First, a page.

Conner Wagstaff’s baseball career nearly ended in eighth grade when he suffered a season-ending concussion from being hit in the head by a line drive during practice.
A year later he was back on the diamond as a freshman at Ellsworth High School.
“I was told by my neurologist that I had to choose one sport to really put all my time into and for me that was a no-brainer, it was baseball,” he said.
“He told me to focus on one sport because the risk of getting injured in multiple sports is a lot higher, so cutting down that risk to one sport and baseball having the least contact of all the sports I played, it definitely pushed me that way if I wasn’t already all in for baseball, which I was.”
The intensity of Wagstaff’s comeback wasn’t lost on his pitching partner since their Little League days, Matt Burnett. Together, the two right-handers have developed into one of the top pitching duos in the region — if not the state — as they prepare for their senior seasons with the Eagles.
“Conner does not stop playing the game, he grinds every single day,” said Burnett, who went 7-0 last spring with a 1.46 earned run average and 60 strikeouts against just 11 walks. He also batted .426 as a designated hitter en route to being named Penobscot Valley Conference pitcher and player of the year.
“I won’t lie, I was a little jealous of him taking right off when we were first in high school, and that’s because he had fuel because he had missed a year. He ended up being my inspiration,” he said.
Wagstaff also went undefeated during the regular season in 2018, going 6-0 with a 2.24 ERA to help coach Dan Curtis’ club finish atop the Class B North Heal points with a 15-1 record. Ellsworth advanced to the regional title game via two straight shutout victories before dropping a 4-2 decision to No. 2 Brewer, the eventual state champion.
That loss is providing motivation for this year’s team which, despite graduating nine seniors, looms as one of the top contenders again this spring. The Eagles seek the program’s first regional crown since 1992 and its first state title since 1988.
“They got that taste last year and are pretty hungry to get another crack at it,” said Curtis, whose team is scheduled to start its season April 18 at George Stevens Academy of Blue Hill. “I keep reminding them they’ve got to win the first game before you can worry about all the rest of them.”
The quality of mound work Burnett and Wagstaff bring to their team not only is reflected in the statistics but in their pitching futures.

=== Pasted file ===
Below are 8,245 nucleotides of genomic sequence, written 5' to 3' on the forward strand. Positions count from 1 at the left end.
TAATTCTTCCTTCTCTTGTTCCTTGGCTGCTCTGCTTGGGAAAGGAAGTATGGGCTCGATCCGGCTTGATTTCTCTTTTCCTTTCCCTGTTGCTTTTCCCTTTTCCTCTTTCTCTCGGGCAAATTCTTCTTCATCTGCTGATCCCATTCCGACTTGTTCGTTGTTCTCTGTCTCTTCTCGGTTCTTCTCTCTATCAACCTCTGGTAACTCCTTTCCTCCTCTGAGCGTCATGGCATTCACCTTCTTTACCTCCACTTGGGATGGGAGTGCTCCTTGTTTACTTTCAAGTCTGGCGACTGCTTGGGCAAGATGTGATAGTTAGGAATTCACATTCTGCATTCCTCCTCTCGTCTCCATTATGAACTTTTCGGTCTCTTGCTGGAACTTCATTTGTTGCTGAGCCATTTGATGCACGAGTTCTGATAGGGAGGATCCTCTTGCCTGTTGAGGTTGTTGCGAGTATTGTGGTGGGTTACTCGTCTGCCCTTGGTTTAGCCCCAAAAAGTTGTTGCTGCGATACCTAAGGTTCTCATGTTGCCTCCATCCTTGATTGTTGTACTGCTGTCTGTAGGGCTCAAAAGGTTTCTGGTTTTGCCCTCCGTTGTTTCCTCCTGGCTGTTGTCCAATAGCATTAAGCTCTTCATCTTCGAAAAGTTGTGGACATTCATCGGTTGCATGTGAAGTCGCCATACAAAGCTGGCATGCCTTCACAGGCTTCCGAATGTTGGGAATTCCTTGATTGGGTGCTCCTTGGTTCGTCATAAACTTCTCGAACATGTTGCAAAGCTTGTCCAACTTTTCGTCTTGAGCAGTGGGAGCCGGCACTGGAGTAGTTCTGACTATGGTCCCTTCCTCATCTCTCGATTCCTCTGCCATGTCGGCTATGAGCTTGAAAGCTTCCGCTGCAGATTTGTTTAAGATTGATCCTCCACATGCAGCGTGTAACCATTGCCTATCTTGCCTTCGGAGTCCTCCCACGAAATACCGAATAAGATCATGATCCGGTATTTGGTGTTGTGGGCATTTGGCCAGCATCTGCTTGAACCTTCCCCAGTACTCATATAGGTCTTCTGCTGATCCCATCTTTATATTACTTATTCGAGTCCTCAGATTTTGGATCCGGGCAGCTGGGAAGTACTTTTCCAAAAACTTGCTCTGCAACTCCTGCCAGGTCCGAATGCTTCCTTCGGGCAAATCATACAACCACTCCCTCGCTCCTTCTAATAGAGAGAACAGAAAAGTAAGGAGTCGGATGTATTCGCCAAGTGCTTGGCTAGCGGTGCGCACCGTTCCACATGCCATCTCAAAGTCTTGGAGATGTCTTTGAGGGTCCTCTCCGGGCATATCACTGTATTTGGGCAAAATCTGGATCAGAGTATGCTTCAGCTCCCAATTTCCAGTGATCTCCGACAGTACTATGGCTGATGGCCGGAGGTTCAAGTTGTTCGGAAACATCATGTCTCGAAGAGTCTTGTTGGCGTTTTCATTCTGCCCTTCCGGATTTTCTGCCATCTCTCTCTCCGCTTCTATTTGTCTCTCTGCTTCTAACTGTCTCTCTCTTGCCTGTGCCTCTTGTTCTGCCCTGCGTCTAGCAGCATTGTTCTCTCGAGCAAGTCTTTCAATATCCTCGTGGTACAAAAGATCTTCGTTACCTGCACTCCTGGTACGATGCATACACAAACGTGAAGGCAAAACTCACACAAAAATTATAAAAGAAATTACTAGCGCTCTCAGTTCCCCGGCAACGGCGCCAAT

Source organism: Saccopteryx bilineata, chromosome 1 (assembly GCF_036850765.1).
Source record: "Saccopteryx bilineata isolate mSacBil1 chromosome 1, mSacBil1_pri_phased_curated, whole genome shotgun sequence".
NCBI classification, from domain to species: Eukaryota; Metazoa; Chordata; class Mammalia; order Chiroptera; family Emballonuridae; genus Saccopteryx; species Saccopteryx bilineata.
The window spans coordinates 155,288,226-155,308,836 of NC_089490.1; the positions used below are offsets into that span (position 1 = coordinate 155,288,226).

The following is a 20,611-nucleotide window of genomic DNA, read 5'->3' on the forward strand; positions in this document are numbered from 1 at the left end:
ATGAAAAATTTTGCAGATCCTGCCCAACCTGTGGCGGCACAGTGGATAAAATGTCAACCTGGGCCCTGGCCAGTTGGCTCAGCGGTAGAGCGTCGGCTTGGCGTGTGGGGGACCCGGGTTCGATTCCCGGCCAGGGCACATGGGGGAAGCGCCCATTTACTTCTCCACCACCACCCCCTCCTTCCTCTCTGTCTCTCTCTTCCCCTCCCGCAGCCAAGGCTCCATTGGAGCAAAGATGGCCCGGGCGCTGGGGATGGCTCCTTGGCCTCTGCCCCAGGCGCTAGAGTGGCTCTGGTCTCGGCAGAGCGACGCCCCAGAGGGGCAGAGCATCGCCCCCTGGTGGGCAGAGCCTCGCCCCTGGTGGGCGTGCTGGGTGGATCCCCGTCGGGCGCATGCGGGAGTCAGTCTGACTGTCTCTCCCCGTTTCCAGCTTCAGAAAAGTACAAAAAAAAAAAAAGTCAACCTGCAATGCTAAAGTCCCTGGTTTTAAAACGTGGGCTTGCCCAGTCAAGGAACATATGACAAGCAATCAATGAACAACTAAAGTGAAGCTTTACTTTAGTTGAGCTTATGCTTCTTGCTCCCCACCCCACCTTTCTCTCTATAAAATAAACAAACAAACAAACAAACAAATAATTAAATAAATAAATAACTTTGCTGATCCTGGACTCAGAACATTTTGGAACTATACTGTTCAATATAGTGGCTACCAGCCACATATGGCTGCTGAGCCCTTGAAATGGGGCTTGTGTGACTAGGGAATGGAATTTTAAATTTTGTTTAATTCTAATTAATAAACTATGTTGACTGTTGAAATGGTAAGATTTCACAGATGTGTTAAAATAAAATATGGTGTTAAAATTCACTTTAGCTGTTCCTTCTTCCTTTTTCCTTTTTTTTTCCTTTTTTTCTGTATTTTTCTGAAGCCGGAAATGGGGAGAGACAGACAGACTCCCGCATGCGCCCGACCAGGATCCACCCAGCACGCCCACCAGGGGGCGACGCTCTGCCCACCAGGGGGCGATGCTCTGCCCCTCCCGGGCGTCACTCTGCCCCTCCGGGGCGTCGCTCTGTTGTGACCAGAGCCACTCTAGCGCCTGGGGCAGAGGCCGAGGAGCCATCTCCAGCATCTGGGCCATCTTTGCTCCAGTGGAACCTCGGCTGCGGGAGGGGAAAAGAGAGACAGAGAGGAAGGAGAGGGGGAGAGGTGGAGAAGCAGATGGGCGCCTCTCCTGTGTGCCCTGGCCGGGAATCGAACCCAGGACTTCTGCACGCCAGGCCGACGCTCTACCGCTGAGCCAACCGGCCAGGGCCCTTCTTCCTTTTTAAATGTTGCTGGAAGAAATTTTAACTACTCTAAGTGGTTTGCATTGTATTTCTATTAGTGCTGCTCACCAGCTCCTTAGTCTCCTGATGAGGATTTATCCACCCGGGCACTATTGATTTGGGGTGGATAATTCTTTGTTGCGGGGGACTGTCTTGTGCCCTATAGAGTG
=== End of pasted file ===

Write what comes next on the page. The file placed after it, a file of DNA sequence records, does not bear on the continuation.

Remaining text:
Wagstaff will attend Division II Southern New Hampshire University — at 20-6 the seventh-ranked team in NCAA Division II this spring — on scholarship next year. Burnett will pitch at the University of Southern Maine (13-3), the third-ranked team in NCAA Division III.
Wagstaff has been a factor in the Ellsworth pitching rotation since returning after suffering his concussion in 2015, while the 6-foot-4 Burnett developed into a stopper more recently.
“Conner came right into high school and really was thrown to the wolves in some respects as a freshman, and Matt was a late bloomer, honestly,” Curtis said. “He wasn’t a kid a lot of people were talking about as a 13- or 14-year-old, but then he grew into his body and worked really hard and turned himself into quite a baseball player.”
Both Wagstaff and Burnett are hard throwers, their fastballs having been clocked consistently in the mid-to-upper 80s, according to Curtis.
Yet their most recent success is as much about variety as velocity, aided by the support of Ellsworth pitching coach Mike Clough.
Burnett’s development of a split-finger pitch helped lead to his emergence last spring. And both he and Wagstaff worked to improve their changeups during the most recent offseason, when Wagstaff pitched for the Maine Lightning 17U showcase team, while Burnett played for the Sluggers 18U team and Acadians American Legion program.
“I hate to admit it, but his changeup is definitely a lot filthier than mine,” Wagstaff said.
The two aces also are working on a phase of the game that may come in handiest if Ellsworth is able to make another deep postseason run.
“Conner and I both are definitely working on our mental game,” Burnett said. “Our big focus this year is just not letting anything get to us. We’re just trying to control the things we can control.”
Ellsworth must replace nine graduated seniors in its effort to return to the championship-game level this spring, but senior Tyler Mitchell, senior Devin Grindle and junior Jackson Curtis all return as starters in the infield, and seniors Riley Grindle and Hunter Fernald provide additional experience.
Coach Curtis also believes several promising younger players will benefit from the examples set by Wagstaff and Burnett.
“They work so hard that I want my freshmen and sophomores to work out with them and see that this is how hard you have to work to be successful in this sport,” he said.
“Hopefully it becomes contagious.”